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The Dervish House (2010) By Ian McDonald – The Absence of Pattern

March 15, 2011

The past conspires against the present and, when it is successful, we call the results history.  We may think that we are free individuals cast into the world and left to navigate the seas of fate but in truth all of our actions have already been determined.  They are determined by our past, our upbringing and our genetic heritage but also by the society in which we live and the historical forces that built that society.  You may well be a unique and beautiful snowflake but what is a single snowflake amidst all the white in Antarctica?  Crime novelists, as a species, understand this fact.

When Jean-Claude Izzo wanted to write about a murder in Marseilles, he wrote about the city.  When Carlo Emilio Gadda wanted to write about Italian Fascism, he wrote about Italian crime. When Jason Goodwin wanted to write about Ottoman history, he wrote about a series of murders that took place in Istanbul. When David Simon wanted to write about the state of America, he wrote about an attempt by a single uppity cop to bring down a single drug dealer.

The people we become is determined by the people we are and the people that we have been.  What kind of person we are is determined by our society, our history and our genetics. Nothing happens for a reason as everything happens for a million reasons and if we are not free it is because our actions are determined by deep patterns woven into the fabric of the world.  We are hopelessly over-determined. We are crushed into shape by the world. Crime novelists, as a species, understand this and Ian McDonald understands it too.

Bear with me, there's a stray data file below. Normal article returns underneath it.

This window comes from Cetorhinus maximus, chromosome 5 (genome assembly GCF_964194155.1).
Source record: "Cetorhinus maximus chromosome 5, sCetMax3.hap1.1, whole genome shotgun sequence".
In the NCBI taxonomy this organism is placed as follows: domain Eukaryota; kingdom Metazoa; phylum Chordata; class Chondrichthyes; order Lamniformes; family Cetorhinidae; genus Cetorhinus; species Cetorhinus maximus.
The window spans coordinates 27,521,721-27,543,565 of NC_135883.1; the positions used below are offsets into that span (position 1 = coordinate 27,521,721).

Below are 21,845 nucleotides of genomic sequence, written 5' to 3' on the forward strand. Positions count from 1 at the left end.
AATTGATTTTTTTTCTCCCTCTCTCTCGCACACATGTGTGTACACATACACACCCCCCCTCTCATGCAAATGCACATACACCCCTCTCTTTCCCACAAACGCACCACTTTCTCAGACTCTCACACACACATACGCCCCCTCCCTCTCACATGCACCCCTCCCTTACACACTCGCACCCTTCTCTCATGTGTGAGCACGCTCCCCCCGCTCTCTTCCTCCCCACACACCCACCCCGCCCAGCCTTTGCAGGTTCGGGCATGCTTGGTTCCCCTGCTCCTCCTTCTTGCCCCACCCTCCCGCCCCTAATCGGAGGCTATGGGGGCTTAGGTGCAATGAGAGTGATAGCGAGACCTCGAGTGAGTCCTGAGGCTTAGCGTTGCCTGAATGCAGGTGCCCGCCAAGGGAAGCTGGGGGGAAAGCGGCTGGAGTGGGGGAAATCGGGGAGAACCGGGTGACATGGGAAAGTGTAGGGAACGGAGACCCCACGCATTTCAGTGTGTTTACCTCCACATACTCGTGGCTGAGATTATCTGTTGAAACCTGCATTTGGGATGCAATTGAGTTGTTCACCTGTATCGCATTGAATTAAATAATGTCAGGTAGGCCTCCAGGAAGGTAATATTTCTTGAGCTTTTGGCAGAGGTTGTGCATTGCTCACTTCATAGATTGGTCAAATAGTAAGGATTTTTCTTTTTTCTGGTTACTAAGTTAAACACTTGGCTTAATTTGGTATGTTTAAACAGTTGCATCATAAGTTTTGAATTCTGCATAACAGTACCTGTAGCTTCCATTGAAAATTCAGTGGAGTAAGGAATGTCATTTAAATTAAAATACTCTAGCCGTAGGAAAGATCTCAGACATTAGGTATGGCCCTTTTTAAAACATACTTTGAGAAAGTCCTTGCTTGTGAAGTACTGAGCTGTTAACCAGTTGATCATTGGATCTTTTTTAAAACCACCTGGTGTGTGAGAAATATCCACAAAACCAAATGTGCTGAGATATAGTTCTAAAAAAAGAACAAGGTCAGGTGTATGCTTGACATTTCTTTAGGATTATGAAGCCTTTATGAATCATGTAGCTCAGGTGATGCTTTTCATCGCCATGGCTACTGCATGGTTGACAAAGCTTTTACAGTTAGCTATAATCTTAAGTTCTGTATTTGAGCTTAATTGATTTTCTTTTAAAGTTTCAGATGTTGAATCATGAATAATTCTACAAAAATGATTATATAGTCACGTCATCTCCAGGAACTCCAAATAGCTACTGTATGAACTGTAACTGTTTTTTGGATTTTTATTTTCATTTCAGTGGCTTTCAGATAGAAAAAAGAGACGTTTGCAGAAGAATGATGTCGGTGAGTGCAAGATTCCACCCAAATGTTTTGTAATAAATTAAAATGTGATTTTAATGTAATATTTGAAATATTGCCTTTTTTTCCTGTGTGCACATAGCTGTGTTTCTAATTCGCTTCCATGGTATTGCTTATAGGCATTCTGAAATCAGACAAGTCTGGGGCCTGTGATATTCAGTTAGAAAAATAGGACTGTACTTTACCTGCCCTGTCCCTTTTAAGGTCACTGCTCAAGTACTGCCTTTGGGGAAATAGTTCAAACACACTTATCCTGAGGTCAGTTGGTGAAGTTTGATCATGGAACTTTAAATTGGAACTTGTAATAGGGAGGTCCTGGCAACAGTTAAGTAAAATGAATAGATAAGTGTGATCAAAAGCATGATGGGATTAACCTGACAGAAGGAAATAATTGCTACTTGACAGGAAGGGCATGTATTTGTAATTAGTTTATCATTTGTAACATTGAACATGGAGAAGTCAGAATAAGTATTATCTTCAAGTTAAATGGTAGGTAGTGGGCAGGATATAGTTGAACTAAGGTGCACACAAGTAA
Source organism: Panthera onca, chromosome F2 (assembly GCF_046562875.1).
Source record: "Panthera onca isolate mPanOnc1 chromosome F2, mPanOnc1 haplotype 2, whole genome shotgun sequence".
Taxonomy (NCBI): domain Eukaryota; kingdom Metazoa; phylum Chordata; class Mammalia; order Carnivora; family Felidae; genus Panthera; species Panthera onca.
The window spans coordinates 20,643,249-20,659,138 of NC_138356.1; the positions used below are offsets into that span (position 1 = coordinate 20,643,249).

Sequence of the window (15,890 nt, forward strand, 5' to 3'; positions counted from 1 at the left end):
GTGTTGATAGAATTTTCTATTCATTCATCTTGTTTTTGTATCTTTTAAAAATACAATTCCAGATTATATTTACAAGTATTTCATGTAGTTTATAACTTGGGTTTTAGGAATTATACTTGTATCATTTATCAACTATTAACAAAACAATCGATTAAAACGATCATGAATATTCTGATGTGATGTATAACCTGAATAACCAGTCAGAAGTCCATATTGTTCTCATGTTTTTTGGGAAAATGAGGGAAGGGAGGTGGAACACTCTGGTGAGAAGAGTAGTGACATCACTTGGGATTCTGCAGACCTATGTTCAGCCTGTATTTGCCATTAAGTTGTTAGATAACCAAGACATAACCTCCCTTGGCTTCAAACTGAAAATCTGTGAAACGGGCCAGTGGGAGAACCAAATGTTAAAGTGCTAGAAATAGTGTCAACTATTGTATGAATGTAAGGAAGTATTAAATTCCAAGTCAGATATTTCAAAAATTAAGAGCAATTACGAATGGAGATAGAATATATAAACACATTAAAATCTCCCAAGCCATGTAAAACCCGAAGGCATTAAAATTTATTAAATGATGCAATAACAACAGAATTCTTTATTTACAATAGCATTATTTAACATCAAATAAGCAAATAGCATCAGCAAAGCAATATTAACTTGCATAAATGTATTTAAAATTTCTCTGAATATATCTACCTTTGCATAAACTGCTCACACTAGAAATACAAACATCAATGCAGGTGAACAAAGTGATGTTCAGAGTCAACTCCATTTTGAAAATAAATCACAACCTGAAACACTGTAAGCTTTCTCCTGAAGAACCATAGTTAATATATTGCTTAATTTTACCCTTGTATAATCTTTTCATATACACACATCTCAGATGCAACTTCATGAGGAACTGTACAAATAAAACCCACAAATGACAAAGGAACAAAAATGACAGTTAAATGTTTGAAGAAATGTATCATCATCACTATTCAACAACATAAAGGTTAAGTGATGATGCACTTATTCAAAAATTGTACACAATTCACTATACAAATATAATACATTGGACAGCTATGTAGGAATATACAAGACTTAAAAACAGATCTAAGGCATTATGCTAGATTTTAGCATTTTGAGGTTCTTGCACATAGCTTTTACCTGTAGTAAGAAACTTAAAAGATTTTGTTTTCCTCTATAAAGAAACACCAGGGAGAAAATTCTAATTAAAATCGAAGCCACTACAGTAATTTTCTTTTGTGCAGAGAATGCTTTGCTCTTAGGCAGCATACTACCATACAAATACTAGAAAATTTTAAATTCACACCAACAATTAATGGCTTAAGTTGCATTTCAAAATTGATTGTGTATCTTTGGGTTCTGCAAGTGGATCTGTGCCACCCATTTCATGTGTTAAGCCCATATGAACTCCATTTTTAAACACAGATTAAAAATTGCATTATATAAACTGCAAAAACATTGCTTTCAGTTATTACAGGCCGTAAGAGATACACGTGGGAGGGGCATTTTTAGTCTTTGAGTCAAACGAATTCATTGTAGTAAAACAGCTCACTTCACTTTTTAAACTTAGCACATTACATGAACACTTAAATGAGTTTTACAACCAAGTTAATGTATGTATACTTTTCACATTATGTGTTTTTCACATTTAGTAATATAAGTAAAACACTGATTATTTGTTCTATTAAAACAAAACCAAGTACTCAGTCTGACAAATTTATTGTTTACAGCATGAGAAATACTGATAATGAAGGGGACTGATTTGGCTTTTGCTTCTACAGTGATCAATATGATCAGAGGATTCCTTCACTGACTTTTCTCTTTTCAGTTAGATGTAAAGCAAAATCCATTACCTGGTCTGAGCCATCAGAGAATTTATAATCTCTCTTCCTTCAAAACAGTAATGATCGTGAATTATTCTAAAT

While McDonald’s reputation as an author has grown steadily since the publication of his first novel Desolation Road (1988), it is not until relatively recently that his books have become events.  This change in McDonald’s standing is due to the fact that his two previous novels – River of Gods (2004) and Brasyl (2007) – have come to be seen as exemplars of one of the most fruitful approaches we have to writing about the future.  This approach involves laying bare the soul of a developing nation through a combination of science fictional ideas and a kaleidoscopic narrative structure involving many independent but interweaving plotlines. The science fictional elements distort society while the different plots and characters give us different vantage points from which to describe the distortion.  This approach treats the modern world as a Big Dumb Object and it seeks to capture the essence of the world today by describing what the world may well become tomorrow. The Dervish House sees McDonald using this approach to write about Turkey.


Book Cover

Set in Istanbul and the near future, The Dervish House opens with a suicide bombing witnessed by one of the inhabitants of the Adem dede tekke.  Once a place of worship for the mystical branch of Islam known as Sufism, the tekke is now home to a small multicultural community of slackers, economists, priests, art dealers and adventurous children.  Using the tekke as geographical focal point, McDonald slowly unfurls the lives of the tekke’s inhabitants into a complex system of interweaving plot lines that occasionally collide before speeding off in different directions only to converge later as a part of the grand conspiracy that is plot. This narrative web features plots to brainwash the population of Istanbul, quests to uncover a mummy made of honey, attempts to secure start-up cash for a revolutionary new way of storing information and a fiendish business deal that will make millions for the right swaggering city boy.  As these different narrative strands loop in and around each other, different aspects of Turkish society are laid bare as characters tell their stories against a backdrop of nanotechnology, AI-assisted energy trading, futures markets for terrorist atrocities and information stored in junk DNA.